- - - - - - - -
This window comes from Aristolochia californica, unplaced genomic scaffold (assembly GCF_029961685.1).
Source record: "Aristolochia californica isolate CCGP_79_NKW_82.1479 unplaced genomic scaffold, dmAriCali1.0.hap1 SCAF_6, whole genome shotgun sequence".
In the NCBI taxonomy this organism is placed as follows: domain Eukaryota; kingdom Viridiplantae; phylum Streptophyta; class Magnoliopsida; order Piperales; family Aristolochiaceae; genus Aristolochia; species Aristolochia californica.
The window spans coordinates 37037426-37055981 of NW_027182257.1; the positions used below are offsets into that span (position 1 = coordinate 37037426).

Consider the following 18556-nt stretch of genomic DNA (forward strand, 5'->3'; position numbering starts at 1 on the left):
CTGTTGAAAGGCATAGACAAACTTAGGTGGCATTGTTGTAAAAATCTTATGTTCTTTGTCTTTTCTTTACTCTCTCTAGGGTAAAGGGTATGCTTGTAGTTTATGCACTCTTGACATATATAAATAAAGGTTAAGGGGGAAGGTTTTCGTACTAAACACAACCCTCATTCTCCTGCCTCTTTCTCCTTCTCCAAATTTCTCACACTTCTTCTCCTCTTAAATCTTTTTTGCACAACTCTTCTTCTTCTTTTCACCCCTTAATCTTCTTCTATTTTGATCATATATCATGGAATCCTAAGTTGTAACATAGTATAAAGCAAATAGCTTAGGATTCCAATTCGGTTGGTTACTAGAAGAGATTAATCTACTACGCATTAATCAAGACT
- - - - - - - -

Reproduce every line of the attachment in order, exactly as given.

This window comes from Aristolochia californica, unplaced genomic scaffold (assembly GCF_029961685.1).
Source record: "Aristolochia californica isolate CCGP_79_NKW_82.1479 unplaced genomic scaffold, dmAriCali1.0.hap1 SCAF_6, whole genome shotgun sequence".
In the NCBI taxonomy this organism is placed as follows: domain Eukaryota; kingdom Viridiplantae; phylum Streptophyta; class Magnoliopsida; order Piperales; family Aristolochiaceae; genus Aristolochia; species Aristolochia californica.
The window spans coordinates 37037426-37055981 of NW_027182257.1; the positions used below are offsets into that span (position 1 = coordinate 37037426).

Consider the following 18556-nt stretch of genomic DNA (forward strand, 5'->3'; position numbering starts at 1 on the left):
CTGTTGAAAGGCATAGACAAACTTAGGTGGCATTGTTGTAAAAATCTTATGTTCTTTGTCTTTTCTTTACTCTCTCTAGGGTAAAGGGTATGCTTGTAGTTTATGCACTCTTGACATATATAAATAAAGGTTAAGGGGGAAGGTTTTCGTACTAAACACAACCCTCATTCTCCTGCCTCTTTCTCCTTCTCCAAATTTCTCACACTTCTTCTCCTCTTAAATCTTTTTTGCACAACTCTTCTTCTTCTTTTCACCCCTTAATCTTCTTCTATTTTGATCATATATCATGGAATCCTAAGTTGTAACATAGTATAAAGCAAATAGCTTAGGATTCCAATTCGGTTGGTTACTAGAAGAGATTAATCTACTACGCATTAATCAAGACT